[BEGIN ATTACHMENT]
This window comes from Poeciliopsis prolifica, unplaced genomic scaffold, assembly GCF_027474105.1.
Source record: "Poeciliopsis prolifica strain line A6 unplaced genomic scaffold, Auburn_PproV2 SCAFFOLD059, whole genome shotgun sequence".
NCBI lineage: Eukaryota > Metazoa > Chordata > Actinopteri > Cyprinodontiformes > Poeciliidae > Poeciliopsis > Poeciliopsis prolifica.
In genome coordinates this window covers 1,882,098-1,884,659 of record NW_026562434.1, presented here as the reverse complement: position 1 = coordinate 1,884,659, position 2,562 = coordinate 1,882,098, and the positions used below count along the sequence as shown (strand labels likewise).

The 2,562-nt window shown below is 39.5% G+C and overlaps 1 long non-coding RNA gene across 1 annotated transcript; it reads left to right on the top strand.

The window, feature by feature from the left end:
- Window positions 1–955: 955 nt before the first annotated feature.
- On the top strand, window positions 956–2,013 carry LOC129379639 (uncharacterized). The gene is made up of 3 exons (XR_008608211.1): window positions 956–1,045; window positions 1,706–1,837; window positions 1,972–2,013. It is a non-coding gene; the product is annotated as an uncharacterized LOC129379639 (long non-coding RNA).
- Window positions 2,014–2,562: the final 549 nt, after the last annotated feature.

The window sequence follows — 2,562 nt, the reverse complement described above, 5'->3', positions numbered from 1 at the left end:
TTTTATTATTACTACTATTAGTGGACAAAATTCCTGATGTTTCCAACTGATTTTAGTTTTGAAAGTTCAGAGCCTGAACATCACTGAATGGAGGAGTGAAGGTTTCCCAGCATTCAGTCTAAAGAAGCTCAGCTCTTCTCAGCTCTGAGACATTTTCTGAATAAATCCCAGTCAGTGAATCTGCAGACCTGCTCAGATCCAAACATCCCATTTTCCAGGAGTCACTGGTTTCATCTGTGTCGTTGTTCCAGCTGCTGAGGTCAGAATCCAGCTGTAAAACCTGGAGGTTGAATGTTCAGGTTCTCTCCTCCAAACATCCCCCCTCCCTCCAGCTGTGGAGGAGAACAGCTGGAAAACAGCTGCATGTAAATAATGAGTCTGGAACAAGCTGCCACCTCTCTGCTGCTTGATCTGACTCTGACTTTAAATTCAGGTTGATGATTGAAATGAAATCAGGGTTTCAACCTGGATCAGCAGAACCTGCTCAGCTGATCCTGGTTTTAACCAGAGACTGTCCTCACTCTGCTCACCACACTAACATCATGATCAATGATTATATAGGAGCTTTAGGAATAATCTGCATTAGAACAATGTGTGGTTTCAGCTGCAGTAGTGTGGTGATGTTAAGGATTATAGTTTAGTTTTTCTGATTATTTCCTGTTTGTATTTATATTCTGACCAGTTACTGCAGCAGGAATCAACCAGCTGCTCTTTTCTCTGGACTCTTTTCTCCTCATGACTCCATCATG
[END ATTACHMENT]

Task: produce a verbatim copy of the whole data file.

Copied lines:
This window comes from Poeciliopsis prolifica, unplaced genomic scaffold, assembly GCF_027474105.1.
Source record: "Poeciliopsis prolifica strain line A6 unplaced genomic scaffold, Auburn_PproV2 SCAFFOLD059, whole genome shotgun sequence".
NCBI lineage: Eukaryota > Metazoa > Chordata > Actinopteri > Cyprinodontiformes > Poeciliidae > Poeciliopsis > Poeciliopsis prolifica.
In genome coordinates this window covers 1,882,098-1,884,659 of record NW_026562434.1, presented here as the reverse complement: position 1 = coordinate 1,884,659, position 2,562 = coordinate 1,882,098, and the positions used below count along the sequence as shown (strand labels likewise).

The 2,562-nt window shown below is 39.5% G+C and overlaps 1 long non-coding RNA gene across 1 annotated transcript; it reads left to right on the top strand.

The window, feature by feature from the left end:
- Window positions 1–955: 955 nt before the first annotated feature.
- On the top strand, window positions 956–2,013 carry LOC129379639 (uncharacterized). The gene is made up of 3 exons (XR_008608211.1): window positions 956–1,045; window positions 1,706–1,837; window positions 1,972–2,013. It is a non-coding gene; the product is annotated as an uncharacterized LOC129379639 (long non-coding RNA).
- Window positions 2,014–2,562: the final 549 nt, after the last annotated feature.

The window sequence follows — 2,562 nt, the reverse complement described above, 5'->3', positions numbered from 1 at the left end:
TTTTATTATTACTACTATTAGTGGACAAAATTCCTGATGTTTCCAACTGATTTTAGTTTTGAAAGTTCAGAGCCTGAACATCACTGAATGGAGGAGTGAAGGTTTCCCAGCATTCAGTCTAAAGAAGCTCAGCTCTTCTCAGCTCTGAGACATTTTCTGAATAAATCCCAGTCAGTGAATCTGCAGACCTGCTCAGATCCAAACATCCCATTTTCCAGGAGTCACTGGTTTCATCTGTGTCGTTGTTCCAGCTGCTGAGGTCAGAATCCAGCTGTAAAACCTGGAGGTTGAATGTTCAGGTTCTCTCCTCCAAACATCCCCCCTCCCTCCAGCTGTGGAGGAGAACAGCTGGAAAACAGCTGCATGTAAATAATGAGTCTGGAACAAGCTGCCACCTCTCTGCTGCTTGATCTGACTCTGACTTTAAATTCAGGTTGATGATTGAAATGAAATCAGGGTTTCAACCTGGATCAGCAGAACCTGCTCAGCTGATCCTGGTTTTAACCAGAGACTGTCCTCACTCTGCTCACCACACTAACATCATGATCAATGATTATATAGGAGCTTTAGGAATAATCTGCATTAGAACAATGTGTGGTTTCAGCTGCAGTAGTGTGGTGATGTTAAGGATTATAGTTTAGTTTTTCTGATTATTTCCTGTTTGTATTTATATTCTGACCAGTTACTGCAGCAGGAATCAACCAGCTGCTCTTTTCTCTGGACTCTTTTCTCCTCATGACTCCATCATG